But it seems that these two blind men weren’t like this at all. They were heroes in the book of life because Jesus recognized them as blessed. How then were they different from all the others who sat by the road side begging? How did they keep themselves free from bitterness and despair? Their words and actions help us understand. Look at what Matthew tells us. “Two blind men were sitting by the roadside, and when they heard that Jesus was going by, they shouted, ‘Lord, Son of David, have mercy on us!’” (30) In those days many heard of Jesus and his teachings as it spread among the people. Many saw and heard Jesus in person. Many even witnessed Jesus’ healing power as he declared the gospel of life from town to town. But it seems that not many had sense to put two and two together. The God of love and grace was working in Jesus right there among them. So they should have heard the voice of God in Jesus. But they had no spiritual sense to recognize him. Now look at these two blind beggars! Although they were miserable and helpless, they had the sense to see what most people don’t see. They were able to do simple math, 2 plus 2 equals four! They heard what Jesus did and said and they thought: “This is the voice of God. This is the promised Savior. This is the one who came to bless and to forgive and to heal— to raise us up from the misery of our lives. It doesn’t matter that people think we’re cursed and abandoned by God. From what we know about Jesus, that’s a lie. I, we are precious to God, and this is the day he visits us and makes us well.”

Many heard and saw, and many were too blind to recognize the Messiah. These two blind men, however, were among the few who could see the Messiah and welcome him into their hearts. So they shouted “Lord, Son of David, have mercy on us!” It was the expression of their faith— that Jesus was the Lord Son of God— that Jesus loved them enough to heal them. It was also their prayer— that Jesus would hear their prayer above all the noises in the world. They had spiritual sense too— something many don’t have even today, in spite of their intellect and achievements and everything else that makes them superior! They know about Jesus. They heard about Jesus’ teaching. But they haven’t yet figured out that Jesus is the only One who can save them from their sins and bring them peace.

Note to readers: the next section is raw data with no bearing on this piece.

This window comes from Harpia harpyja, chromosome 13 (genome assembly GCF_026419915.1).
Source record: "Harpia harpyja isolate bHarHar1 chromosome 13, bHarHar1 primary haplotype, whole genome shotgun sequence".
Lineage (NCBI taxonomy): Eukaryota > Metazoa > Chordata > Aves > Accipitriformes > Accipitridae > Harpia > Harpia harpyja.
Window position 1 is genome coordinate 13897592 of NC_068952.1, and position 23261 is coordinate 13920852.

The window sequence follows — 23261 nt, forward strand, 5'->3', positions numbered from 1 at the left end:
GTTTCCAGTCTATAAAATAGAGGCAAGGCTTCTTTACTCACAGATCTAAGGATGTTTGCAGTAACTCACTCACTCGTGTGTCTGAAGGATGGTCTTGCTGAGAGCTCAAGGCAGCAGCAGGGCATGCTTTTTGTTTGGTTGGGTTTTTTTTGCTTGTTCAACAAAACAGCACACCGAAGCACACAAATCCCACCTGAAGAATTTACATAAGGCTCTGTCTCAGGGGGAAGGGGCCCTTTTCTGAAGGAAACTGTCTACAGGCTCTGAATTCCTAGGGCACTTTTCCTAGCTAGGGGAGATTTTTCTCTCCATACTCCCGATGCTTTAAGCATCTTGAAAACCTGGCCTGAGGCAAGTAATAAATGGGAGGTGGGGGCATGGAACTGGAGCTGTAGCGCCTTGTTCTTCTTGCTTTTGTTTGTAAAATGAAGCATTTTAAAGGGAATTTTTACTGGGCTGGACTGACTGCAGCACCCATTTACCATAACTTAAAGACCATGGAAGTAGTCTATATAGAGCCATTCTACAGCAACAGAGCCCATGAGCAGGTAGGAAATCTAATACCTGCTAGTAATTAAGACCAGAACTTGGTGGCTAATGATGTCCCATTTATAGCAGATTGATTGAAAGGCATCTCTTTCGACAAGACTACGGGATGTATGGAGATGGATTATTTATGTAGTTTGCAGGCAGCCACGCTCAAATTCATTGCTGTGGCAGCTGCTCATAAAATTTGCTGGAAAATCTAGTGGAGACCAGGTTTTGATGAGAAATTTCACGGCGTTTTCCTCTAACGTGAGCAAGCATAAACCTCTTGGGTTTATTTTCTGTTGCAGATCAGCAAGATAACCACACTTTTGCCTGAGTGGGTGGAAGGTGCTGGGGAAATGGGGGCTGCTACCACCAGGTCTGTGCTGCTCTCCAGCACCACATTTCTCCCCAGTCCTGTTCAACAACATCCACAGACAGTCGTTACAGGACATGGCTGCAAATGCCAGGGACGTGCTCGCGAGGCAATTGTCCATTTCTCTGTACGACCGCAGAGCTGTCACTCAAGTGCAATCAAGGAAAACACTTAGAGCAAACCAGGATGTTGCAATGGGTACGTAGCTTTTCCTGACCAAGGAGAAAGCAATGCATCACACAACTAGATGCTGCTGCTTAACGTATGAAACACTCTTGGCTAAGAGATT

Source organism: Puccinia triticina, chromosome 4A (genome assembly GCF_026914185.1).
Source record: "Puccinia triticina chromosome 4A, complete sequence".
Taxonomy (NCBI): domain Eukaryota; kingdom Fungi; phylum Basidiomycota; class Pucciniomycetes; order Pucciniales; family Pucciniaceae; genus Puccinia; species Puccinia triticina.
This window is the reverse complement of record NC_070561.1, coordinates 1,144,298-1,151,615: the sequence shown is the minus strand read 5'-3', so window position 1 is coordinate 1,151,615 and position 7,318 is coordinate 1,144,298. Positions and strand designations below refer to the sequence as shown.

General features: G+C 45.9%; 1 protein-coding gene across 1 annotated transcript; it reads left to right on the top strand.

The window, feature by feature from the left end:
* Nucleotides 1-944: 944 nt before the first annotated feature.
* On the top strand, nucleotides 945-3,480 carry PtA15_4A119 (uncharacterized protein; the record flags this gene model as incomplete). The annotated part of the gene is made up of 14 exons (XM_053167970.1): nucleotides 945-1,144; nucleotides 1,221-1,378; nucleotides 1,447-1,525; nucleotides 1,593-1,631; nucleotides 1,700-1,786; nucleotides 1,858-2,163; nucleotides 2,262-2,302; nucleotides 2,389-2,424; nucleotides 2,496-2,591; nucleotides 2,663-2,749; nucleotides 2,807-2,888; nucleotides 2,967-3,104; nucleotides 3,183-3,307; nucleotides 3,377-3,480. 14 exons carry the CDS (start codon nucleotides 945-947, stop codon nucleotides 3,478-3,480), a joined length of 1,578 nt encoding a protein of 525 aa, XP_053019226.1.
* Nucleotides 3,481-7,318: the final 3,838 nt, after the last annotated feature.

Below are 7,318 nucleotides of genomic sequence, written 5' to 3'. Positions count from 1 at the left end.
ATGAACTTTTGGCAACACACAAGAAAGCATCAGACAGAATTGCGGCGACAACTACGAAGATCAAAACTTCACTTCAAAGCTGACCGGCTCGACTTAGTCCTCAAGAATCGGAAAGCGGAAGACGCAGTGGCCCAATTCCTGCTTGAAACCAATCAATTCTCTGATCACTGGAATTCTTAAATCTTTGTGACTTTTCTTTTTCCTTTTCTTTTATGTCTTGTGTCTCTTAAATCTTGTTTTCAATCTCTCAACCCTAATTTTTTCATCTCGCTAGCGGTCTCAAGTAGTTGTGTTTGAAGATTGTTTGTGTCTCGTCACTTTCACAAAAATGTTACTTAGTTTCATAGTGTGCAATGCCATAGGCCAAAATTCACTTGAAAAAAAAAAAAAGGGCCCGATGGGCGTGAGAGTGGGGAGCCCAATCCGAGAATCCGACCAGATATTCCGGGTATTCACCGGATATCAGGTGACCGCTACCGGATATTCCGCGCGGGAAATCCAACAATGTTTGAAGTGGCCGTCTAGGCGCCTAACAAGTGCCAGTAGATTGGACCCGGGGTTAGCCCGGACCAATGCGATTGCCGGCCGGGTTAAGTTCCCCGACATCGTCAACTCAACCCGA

But these blind beggars did! So, they shouted: “Lord, Son of David, have mercy on us!” But look at verse 31. “The crowd rebuked them and told them to be quiet, but they shouted all the louder, ‘Lord, Son of David, have mercy on us!’” People in the crowd rebuked them and told them to be quiet; they wouldn’t let them near Jesus. But they shouted all the louder! Actually very few people understood God’s loving character like these blind beggars did. Very few understood why Jesus had come in the first place. And very few knew what was on his heart and mind like these blind men did. Most people had no idea that Jesus had come to help people just like this. The blind beggars knew! And when you have faith like this, nothing on earth can stop you from reaching out to the Savior. That’s something to keep in mind. When you’re convinced of the love of God for you, not even a crowd of a thousand could stop you. When you’re certain that Jesus would never pass you up, nothing could hinder your faith in him. With this kind of spiritual sense, these two blind beggars’ faith was greater than a crowd of ignorant people. We’re usually always ready to blame someone else or something else for our condition; for our failure; for something or another! But quite honestly, it’s usually our own poor faith that’s to blame. When you decide to have faith, your faith is like mighty river moving towards the sea, crushing anything and everything in its path. That faith is really powerful, if and when you decide to stand on it regardless of your circumstances.